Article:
The reason it takes 3-4 weeks for the treatment to kick in is because it needs to get into my bone marrow, and my bone marrow has to start churning out red blood cells with more iron in them. At least, that's my layman's understanding of what's going on.

Here's hoping that my June is looking way better than my March and April have been. :)

Wednesday, April 22, 2009

Extreme Fatigue

Just when I think my fatigue/exhaustion can't get any worse, it does.

It's been a killer couple weeks, and this week is just piling it on.

I just can't seem to cope with having something that needs doing and somewhere that needs being on a daily basis. I'm getting desperate for a full day of downtime, although it's bad enough that I suspect a single day of downtime isn't going to cut it.

Yeah, I guess this is turning out to be a "Poor Aviva" post again. Sorry. But if I don't whine here, where can I whine? :)

I think April 9 is the last day I was able to just veg at home alone, and that was trying desperately to recover from not getting home from seder until 10:30 p.m. the night before. Since then, it seems like it's been one commitment after another, mostly doctor appointments but also some social and volunteer commitments.

So the really weird part? It's getting harder to sleep instead of easier as I get farther and farther past exhaustion. I'm walking around like a zombie, but it's challenging to actually fall asleep when I have the opportunity, and I'm waking up earlier than I'd like and not being able to fall back asleep again.

Don't get me wrong -- I'm still getting 10-11 hours of sleep a day, and I have plenty of friends with young children who would be thrilled to get 8 hours. But since I got sick, I've needed to average closer to 13 or 14 hours a day to feel even semi-functional. And let me tell you, I'm not feeling very functional these days, although I'm going through the motions as best I can.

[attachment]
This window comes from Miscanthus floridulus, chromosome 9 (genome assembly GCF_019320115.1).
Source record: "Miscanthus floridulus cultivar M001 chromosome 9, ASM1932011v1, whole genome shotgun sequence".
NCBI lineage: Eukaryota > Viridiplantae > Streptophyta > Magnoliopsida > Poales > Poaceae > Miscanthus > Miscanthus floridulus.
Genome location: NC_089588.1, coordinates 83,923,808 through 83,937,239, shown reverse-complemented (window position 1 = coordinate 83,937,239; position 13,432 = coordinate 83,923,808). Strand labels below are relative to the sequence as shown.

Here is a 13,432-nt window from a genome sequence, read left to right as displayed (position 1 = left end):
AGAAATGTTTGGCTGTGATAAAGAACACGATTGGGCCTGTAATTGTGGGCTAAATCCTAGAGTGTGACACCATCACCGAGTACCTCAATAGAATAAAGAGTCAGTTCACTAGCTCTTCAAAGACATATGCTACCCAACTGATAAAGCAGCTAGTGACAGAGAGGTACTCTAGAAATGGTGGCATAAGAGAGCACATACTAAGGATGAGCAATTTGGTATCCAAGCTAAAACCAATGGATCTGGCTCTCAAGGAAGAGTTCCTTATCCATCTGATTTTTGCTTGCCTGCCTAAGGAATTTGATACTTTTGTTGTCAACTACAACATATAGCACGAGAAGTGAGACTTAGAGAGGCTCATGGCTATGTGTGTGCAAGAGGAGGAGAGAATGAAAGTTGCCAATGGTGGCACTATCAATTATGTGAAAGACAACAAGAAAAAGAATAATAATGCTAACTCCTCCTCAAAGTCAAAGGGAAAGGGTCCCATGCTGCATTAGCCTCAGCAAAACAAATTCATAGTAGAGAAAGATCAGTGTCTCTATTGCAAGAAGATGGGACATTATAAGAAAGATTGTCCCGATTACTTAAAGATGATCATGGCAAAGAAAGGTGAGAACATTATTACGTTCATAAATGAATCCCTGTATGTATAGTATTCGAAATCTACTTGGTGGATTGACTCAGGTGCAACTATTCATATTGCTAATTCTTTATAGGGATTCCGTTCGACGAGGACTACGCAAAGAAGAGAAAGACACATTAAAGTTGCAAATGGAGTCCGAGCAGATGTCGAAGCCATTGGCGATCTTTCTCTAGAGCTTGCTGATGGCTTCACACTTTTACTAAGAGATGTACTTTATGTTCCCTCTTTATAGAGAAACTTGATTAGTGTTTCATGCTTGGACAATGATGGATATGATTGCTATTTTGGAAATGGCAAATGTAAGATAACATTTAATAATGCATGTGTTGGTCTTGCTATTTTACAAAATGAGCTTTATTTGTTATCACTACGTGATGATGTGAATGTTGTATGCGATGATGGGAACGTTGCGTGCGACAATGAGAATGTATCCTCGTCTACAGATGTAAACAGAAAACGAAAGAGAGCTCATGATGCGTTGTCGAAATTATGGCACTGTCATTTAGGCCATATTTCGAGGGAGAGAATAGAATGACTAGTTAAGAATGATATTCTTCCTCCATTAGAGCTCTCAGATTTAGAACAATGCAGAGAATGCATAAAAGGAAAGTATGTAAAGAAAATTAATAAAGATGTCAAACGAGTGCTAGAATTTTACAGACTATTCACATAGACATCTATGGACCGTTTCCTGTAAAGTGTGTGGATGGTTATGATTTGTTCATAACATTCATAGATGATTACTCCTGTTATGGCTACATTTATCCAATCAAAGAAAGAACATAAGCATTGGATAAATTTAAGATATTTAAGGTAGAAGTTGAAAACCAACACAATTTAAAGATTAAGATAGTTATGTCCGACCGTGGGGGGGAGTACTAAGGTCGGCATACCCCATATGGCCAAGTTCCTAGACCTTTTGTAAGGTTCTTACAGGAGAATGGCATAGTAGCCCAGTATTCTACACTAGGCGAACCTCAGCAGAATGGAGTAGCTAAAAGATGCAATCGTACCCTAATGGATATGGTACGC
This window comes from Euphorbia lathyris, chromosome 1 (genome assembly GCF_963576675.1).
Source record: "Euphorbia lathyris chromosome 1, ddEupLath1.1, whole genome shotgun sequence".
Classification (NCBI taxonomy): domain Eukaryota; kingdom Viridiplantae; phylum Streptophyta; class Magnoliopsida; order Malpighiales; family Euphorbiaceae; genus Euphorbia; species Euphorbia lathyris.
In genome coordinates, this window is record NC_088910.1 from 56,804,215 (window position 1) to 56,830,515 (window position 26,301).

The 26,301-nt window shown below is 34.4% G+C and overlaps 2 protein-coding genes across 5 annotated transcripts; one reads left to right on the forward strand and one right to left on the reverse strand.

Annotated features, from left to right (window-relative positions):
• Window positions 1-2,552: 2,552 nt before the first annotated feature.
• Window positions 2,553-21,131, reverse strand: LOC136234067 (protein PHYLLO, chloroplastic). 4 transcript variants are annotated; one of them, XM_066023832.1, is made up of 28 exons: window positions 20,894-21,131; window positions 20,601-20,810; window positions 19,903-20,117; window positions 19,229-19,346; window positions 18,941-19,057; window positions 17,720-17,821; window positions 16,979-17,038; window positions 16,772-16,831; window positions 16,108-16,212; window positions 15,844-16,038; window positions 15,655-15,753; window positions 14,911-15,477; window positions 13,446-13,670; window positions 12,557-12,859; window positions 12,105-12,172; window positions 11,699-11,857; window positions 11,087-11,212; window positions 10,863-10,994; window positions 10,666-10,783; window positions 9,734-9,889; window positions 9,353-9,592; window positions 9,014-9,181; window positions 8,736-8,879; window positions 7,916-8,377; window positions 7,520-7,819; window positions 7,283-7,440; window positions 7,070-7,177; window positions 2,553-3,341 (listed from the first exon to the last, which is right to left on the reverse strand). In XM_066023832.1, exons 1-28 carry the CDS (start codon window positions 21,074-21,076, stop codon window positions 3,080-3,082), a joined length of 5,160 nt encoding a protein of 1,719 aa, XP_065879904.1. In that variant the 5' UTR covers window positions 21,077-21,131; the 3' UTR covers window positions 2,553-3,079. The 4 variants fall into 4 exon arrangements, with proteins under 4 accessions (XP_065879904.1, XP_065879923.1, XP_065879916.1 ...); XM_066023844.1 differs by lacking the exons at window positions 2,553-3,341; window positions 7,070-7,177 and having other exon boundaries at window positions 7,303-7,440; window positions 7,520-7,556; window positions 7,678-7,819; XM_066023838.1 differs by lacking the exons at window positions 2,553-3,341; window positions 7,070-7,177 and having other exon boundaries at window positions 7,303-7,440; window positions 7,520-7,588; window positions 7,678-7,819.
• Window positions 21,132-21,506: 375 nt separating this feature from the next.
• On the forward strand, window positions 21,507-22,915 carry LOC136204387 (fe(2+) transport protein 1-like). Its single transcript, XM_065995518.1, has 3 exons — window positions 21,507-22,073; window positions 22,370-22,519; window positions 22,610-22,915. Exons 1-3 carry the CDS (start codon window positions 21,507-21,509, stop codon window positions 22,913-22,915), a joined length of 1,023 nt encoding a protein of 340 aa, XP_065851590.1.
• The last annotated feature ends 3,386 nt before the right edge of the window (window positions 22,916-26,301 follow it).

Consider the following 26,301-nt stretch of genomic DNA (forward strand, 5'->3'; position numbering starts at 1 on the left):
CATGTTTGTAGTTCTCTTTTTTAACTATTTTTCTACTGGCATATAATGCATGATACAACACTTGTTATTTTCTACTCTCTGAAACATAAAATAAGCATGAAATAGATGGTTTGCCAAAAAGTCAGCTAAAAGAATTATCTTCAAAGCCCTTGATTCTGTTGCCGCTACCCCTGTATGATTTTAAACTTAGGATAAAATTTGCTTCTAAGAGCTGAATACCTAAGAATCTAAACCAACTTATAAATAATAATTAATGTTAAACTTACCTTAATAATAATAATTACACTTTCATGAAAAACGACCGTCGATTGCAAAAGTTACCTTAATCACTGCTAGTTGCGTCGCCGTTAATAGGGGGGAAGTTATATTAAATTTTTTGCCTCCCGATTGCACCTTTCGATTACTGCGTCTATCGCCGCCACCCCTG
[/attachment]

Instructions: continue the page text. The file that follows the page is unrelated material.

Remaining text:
I'm craving caffeine in a way I haven't in years. (I gave up caffeine when I had chronic peptic ulcers in 2000-04.) And boy do I wish I could still take the Provigil for an energy boost.

I figure if I can just get through the next six days or so, I can crawl into bed and not come out until the following weekend.

In the meantime, I've got those iron infusions Thursday, Friday and Monday. I sure hope they kick in over the next few weeks so I can believe it was worth the time, effort and energy to get them. And money. I don't know yet what they're going to cost us out-of-pocket, but I know they'll cost something.

Thanks for listening, folks. And if you wondered why I have owed you email for weeks now, well, this is my excuse.

Tuesday, April 21, 2009

The Visit to the Neurologist

I saw my neurologist yesterday, and the good news is she does not think my brain MRI is typical of MS. Of course, that doesn't rule it out entirely (like lupus, it seems as though none of the tests rule out MS if they're negative, but they can confirm MS if positive).

She did a neurological exam and looked at the pictures of my MRI as well as reading the radiologist's report. (She exclaimed at the idea of bilateral mastoiditis.)